Dynamic forecasting of sticky-price monetary exchange rate model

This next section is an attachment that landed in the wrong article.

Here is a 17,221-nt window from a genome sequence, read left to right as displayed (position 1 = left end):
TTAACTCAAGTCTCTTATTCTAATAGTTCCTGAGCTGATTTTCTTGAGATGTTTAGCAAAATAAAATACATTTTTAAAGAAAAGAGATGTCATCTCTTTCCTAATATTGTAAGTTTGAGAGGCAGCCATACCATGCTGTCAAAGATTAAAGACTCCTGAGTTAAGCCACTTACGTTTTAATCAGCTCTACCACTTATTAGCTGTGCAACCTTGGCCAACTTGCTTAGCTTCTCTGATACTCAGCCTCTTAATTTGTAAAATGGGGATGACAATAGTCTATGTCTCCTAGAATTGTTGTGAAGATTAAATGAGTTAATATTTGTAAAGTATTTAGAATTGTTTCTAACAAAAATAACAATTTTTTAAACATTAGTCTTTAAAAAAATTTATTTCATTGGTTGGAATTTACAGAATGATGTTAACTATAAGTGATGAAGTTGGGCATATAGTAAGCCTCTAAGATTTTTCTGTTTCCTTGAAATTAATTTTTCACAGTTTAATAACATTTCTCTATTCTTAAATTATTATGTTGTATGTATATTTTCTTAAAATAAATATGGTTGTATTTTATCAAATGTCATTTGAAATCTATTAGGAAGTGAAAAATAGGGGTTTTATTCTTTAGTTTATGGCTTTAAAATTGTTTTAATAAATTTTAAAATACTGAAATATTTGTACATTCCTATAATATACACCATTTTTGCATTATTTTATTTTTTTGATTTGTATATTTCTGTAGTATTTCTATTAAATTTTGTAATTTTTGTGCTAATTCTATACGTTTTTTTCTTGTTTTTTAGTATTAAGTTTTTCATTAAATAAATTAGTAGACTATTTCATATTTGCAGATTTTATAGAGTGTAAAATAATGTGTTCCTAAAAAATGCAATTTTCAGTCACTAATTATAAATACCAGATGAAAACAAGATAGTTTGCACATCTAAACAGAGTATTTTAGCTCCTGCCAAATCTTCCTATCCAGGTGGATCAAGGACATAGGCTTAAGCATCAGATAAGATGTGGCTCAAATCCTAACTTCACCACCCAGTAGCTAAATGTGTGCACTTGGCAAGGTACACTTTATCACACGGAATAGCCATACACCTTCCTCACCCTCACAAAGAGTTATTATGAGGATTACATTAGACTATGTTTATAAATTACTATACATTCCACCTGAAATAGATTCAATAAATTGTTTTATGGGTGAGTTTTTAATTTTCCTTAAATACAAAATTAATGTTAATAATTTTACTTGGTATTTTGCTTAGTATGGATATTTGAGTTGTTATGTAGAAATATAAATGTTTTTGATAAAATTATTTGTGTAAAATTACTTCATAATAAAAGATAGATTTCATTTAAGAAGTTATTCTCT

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<ul><li><p>Dynamic Monetary Forecasting of Sticky-Price Exchange Rate Model </p><p>JAE-KWANG HWANC* </p><p>Abstract </p><p>The Dornbusch-FrankeI monetary model is used to estimate the out-of-sample fore- casting perfo~rnanee ]or the U.S. or Canadian dollar exchange rate. By using Johansen's multivariate cointegration, up to three comtegrating vectors were found between the ex- change rate and macroeeonomic fundamentals. This means that there is a long-run re- lationship between exchange rate and economic fundamentals. Based on error-correction models, the random-walk model outperforms the Dornbusch-Frankel model at every fore- casting horizon. The random-walk model also dominates the Dornbusch-Frankel model with the modified money demand function at every forecasting horizon except one month. However, this paper shows that the share price variable can improve the accuracy of fore- Casts of exchange rates at short-run horizons. (JEL F31) </p><p>I n t roduct ion </p><p>It has long been believed that nominal exchange rate behavior is welt described by the naive random-walk model. This means that there are no systematic economic forces in deter- mining the exchange rates. Meese and Rogoff [1983] show that none of the structural models (Frenkel-Bilson's flexible-price monetary model, Dornbusch-Frankel's sticky-price monetary model, Hooper-Morton's sticky-price asset model) outperform a simple random walk on the basis of the root-mean-square-error (RMSE) and mean-absolute-error criteria for forecast evaluation. The poor empirical performance of these structural exchange rate models could be the result of simultaneous equation bias, sampling error, stochastic movement in the true underlying parameters, and mis-specification of the underlying models. 1 </p><p>However, not all writers present results that reject structural exchange rate models. Woo [1985] incorporates a money demand function with a partial adjustment mechanism, and finds that a reformulated monetary approach can outperform the random-walk model in an out-of-sample forecast exercise. Somanath [1986] also finds that a monetary model with a lagged endogenous variable forecasts better than the naive random-walk model. Finn [1986] finds that the simple flexible-price monetary model is not supported by the data while the rational-expectations monetary model is supported and performs as well as the random-walk model. </p><p>MacDonald and Taylor [1993; 1994] also claim some predictive power for the monetary model. MacDonald and Taylor [1993] examine the monetary model of the exchange rate between the Deutsche mark and the U.S. dollar over the period January 1976 to December 1990. They find that a dynamic error-correction model outperforms the random walk forecast at every forecast horizon. MacDonald and Taylor I1994] also find, using a multivariate cointe- </p><p>*Ouachita Baptist University--U.S.A. The author would like to thank James P. Cover for his help and useful suggestions on earlier drafts. </p><p>103 </p></li><li><p>104 AEJ: JUNE 2003, VOL. 31, NO. 2 </p><p>gration technique, that an unrestricted monetary model outperforms the random walk and other models in an out-of-sample forecasting experiment for the sterling-dollar exchange rate. </p><p>Reinton and Ongena [1999] show that monetary exchange rate models outperform the random walk model at six and 12 months horizons by using Norwegian Krone vis-h-vis four major currencies from 1986-96. Tawadros [2001], using a cointegration and error correction model, examines the predictive power of monetary exchange rate model for the Australian dollar or the U.S. dollar. He presents that an unrestricted monetary model dominates the random wail model at all forecasting horizons. </p><p>This paper examines the forecasting performance of Dornbusch-Frankel's sticky-price monetary model vis-~t-vis the random-wail model for the U.S. dollar-Canadian dollar ex- change rate over the period January 1980 to December 2000. The motivation for this re- examination is to study the effect of the share prices on the demand for money. As men- tioned above, a potential problem with the structural models might be the instability of their underlying money-demand specifications. </p><p>Choudhry [1996] finds that share prices are a statistically significant variable in the long- run real M1 and M2 demand functions in U.S. and Canada. Also, according to Friedman [1988], movements in share prices may have two kinds of effects on money demand: a positive wealth effect and a negative sUbstitution effect. Therefore, if share prices do enter the money demand function, structural exchange rate models that do not include it are mis-specified. </p><p>In addition, some writers report a significant positive relationship between equity prices and exchange rates [Smith, 1992; Solnik, 1987], while others report a strong negative re- lationship between share prices and exchange rates [Soenen and Hennigar, 1988]. Ma and Kao [1990] find that domestic currency appreciation negatively affects domestic share prices for an export-dominant economy and positively affects share prices in an import-dominant economy. </p><p>Bahmani-Oskooee and Sohrabian f1992] show that there is a bidirectional causality be- tween share prices and exchange rates in the short-run but not in the long-run. On the other hand, Abdalla and Murinde [1997] show unidirectional cansahty from exchange rates to share prices in three out of four developing countries. Ajayi and Mougoue [1996] show that an increase in aggregate domestic share prices has a negative short-run effect on the value of domestic currency but in the long-run increases in share prices have a positive effect on the value of domestic currency. However, currency depreciation has a negative short-run and long-run effect on share prices. These results suggest that including the effect of share prices on money demand might result in an improved structural exchange rates model. </p><p>The purpose of this paper is to determine whether Dornbusch-Frankel model with a modified money demand specification performs better than the random-walk model in an out-of-sample forecasting exercise at short horizons. If it does, then share prices become one of the macroeconomic fundamentals in exchange rate models. It is especially interesting to see whether Dornbuseh-Frankel model outperforms the random-walk model at short-run horizons. </p><p>This paper uses the multivariate cointegration technique proposed by Johansen [1988] and Johansen and Jnselius [1990] to determine the long-run multivariate relationship between our variables. This allows the specification of a dynamic error-correction model of the exchange rates. To construct out-of-sample forecasts, the short-run dynamic forecasts are made over four forecasting horizons, namely one, three, six, and twelve months for the period 1999:1- 2000:12. RMSE is the principal criterion to test the out-of-sample forecast performance and when comparing the Dornbusch-Frankel model with the random-wail model. </p><p>Up to three cointegrating vectors are found in the Dornbusch-Frankel exchange rate mod- els. In other words, there is a stable long-run relationship between the exchange rate and </p></li><li><p>HWANG: DYNAMIC FORECAST ING 105 </p><p>macroeconomic fundamental variables. The random walk model outperforms the Dornbusch- Frankel model by showing a lower value of the RMSE statistic. Also, the random walk model dominates the Dornbusch-Frankel model with modified money demand specification in forecasting exchange rates, except one month horizon. When the forecasting errors of two models are compared, the Dornbusch-Frankel model with share price performs better than the Dornbusch-Frankel model at all forecasting horizons. As a result, this paper shows that the share price variable could improve the out-of-sample forecasting of the exchange rate at short-run horizons. </p><p>The organization of this paper is as follows. The second section discusses the basic models of exchange rate determination and methodology. The third section presents the empirical results, and the fourth section concludes. </p><p>Exchange Rate Mode ls </p><p>This paper employs the fundamental analysis to forecast the exchange rate instead of the technical analysis. This paper is based on Dornbusch-Frankel's sticky price monetary model. A money demand function with share prices [Choudhry, 1996] can be represented as: </p><p>(M/P) d = f(y+, r - , sp ?) (1) </p><p>This function assumes that demand for the real money balances is positively related to real income, negatively related to interest rate, and is positively or negatively related to share prices. If the real share prices are found to be a part of the money demand function, then we can estimate the size and the direction of the effects of stock returns on the money demand function. But any change in money demand must affect the exchange rate. This is why this paper considers share prices in money-demand specifications. The following section uses this modified money demand function rather than common money demand function in an empirical exchange rate model. </p><p>With Dornbusch-Frankel sticky-price monetary model and modified money demand func- tion, this paper specifies the fundamentals for nominal exchange rate determination in two ways. The quasi-reduced form of two models can be subsumed under the general specification of: </p><p>s = 7(m - m*) + (y - y*) + ~( r - ~*) +/3(~ - ~*) + ~(sp - sp*) + c , (2) </p><p>where 7,/3 &gt; 0; , a &lt; 0; and ~ &gt;&lt; 0; * denotes a variable of the foreign country, s is the logarithm of the spot exchange rate (U.S. $ or Canadian $), m is the logarithm of money supply M2, y is the logarithm of real income, r is the short-term interest rate, r is the expected inflation rate, sp is the logarithm of real share price, and e is the disturbance term. </p><p>The first model is the Dornbusch-Frankel model. It posits the coefficient restrictions as: </p><p>7,/3 &gt;0; , a 0 ; ,a &lt; 0; ~ &gt;&lt; 0 </p></li><li><p>106 AEJ: JUNE 2003, VOL. 31, NO. 2 </p><p>Then the economic fundamental, ft, can be specified as: </p><p>ft : v(m -- m*) + (y - y*) + c~(r -- r*) +/~(Tr -- 7r*) + 6(sp -- sp*) (4) </p><p>Testing for Cointegration: Methodology and Empi r i ca l Resu l ts </p><p>Cointegration methodology allows researchers to test for the presence of equilibrium re- lationships between economic variables. If the separate economic time series are stationary after differencing, but a linear combination of their levels is stationary, then the series are said to be cointegrated. This paper implements a cointegration technique to detect whether a stable long-run relationship between exchange rates and fundamental variables exists, then uses an error correction model to detect dynamic short-run relationships between exchange rates and fundamental variables, and the short-run dynamic equations are used to construct out-of-sample forecasts. </p><p>Data Data used in this paper, relating to the U.S. or Canadian dollar exchange rate and U.S. </p><p>and Canada macroeconomic variables, are taken from International Financial Statistics and run from January 1980 to December 2000. The chosen monetary aggregate is seasonally unadjusted M2. The income measure is seasonally adjusted industrial production. The three-month treasury bill rate is used for the short-term interest rate, and the logarithmic change of the consumer price index over the preceding 12 months is used for the unobservable expected inflation rate. SAP 500 stock index and Toronto Stock Exchange 300 index are used for the share price. To get the real share prices, they are divided by the CPI with the base year of 1990. All data are expressed in logarithm except the interest rate. </p><p>Preliminary Test: Unit Roots Prior to testing for cointegration, one needs to examine the time series properties of </p><p>the variables. They should be integrated of the same order to be cointegrated. In other words, variables should be stationary after differencing each time series the same number of times. Most macroeconomic variables have been found to be non-stationary in their levels and stationary in first differences, which means that they are I(1). </p><p>In testing for stationarity, the augmented Dickey-Fuller [1979] (ADF) test and the Kwiatk- owski, Phillips, Schmidt, and Shin [1992] (KPSS) test are implemented. The Dickey-Yhller type unit root tests are criticized because their failure to reject the null hypothesis may be attributed to their low power against weakly stationary alternatives. However, KPSS tests the null hypothesis of stationary against the alternative of a unit root. Thus the KPSS test is a complement procedure to the ADF test. To implement the ADF test, 2 one estimates the regression: </p><p>k </p><p>axe , (5) j= l </p><p>where A is the difference operator, X is the series being tested, k is the number of lagged differences, and ~ is an error term. If the t-statistics is less than the critical values, then the null hypothesis of a unit root (fl - O) cannot be rejected. However, ff the t-ratio is larger than the critical value, the null hypothesis of non-stationarity can be rejected. KPSS test statistics is: </p><p>~ = T 2 ~ (S2/s2(L)) , (6) </p></li><li><p>HWANG: DYNAMIC FORECAST ING 107 </p><p>where </p><p>t </p><p>St -~ ~ et i=1 </p><p>and </p><p>T L T </p><p>S2:T - I~- '~e2- t -2T - I~ 1 (L+I) ~ etet-s t= l s~-1 t -~sT l </p><p>St is the partial sum process of the residual e, T is the number of observations, and L is the lag length. If the test statistic is greater than the critical values, the null hypothesis of stationarity is rejected in favor of the unit root alternative. </p><p>Table 1 and 2 present that all series are first-difference stationary. When these series are also tested with a trend term for non-stationary test, none of the variables axe trend stationary. Hence, all variables are non-stationary in levels. </p><p>TABLE 1 Unit Root Test </p><p>Variables Levels First-differences LEX -1.04 -16.66" MM -0.46(12) -3.01(11)** YY -1.19(4) -9.92(3)* RR -2.47 -16.64" EE -2.51(11) -8.84(10)* SS -1.50 -18.77" </p><p>Notes: * and ** denotes significance at the 1 and 5 percent levels, respectively. The variables except interest rates are expressed in logarithm. LEX is the ratio of exchange rate between the U.S. and Canada, MM is the ratio of the money supply M2, YY is the ration of income, RR is the difference of the short-run interest rates between two countries, EE is the ratio of the expected inflation rates, and SS is the ratio of real share price. Figures are the pseudo t-statistics for testing the null hypothesis that the series is non-stationary. The critical values of the ADF test statistics with a constant are -3.44, -2.87, and -2.57 at the 1, 5, and the 10 percent levels, respectively. Lag length in parenthesis is selected such that the Ljung-Box Q-statistic fails to reject the null hypothesis of no serial correlation of the residuals. </p><p>TABLE 2 KPSS Test </p><p>Levels of Variables Lags LEX MM YY RR EE SS </p><p>0 10.916" 20.877* 16.782" 8.522 ~ 1.803" 23.146" 1 5.519" 10.484" 8.576* 4.381" 1.601" 11.658" 2 3.713" 7.013" 5.978* 2.983* 1.482" 7.818" 3 2.807* 5.276* 4.399* 2.283* 1.400" 5.895* 4 2.263* 4.234* 3.558* 1.862" 1.324" 4.740* 5 1.900" 3.539* 2.995* 1.580"...</p></li></ul>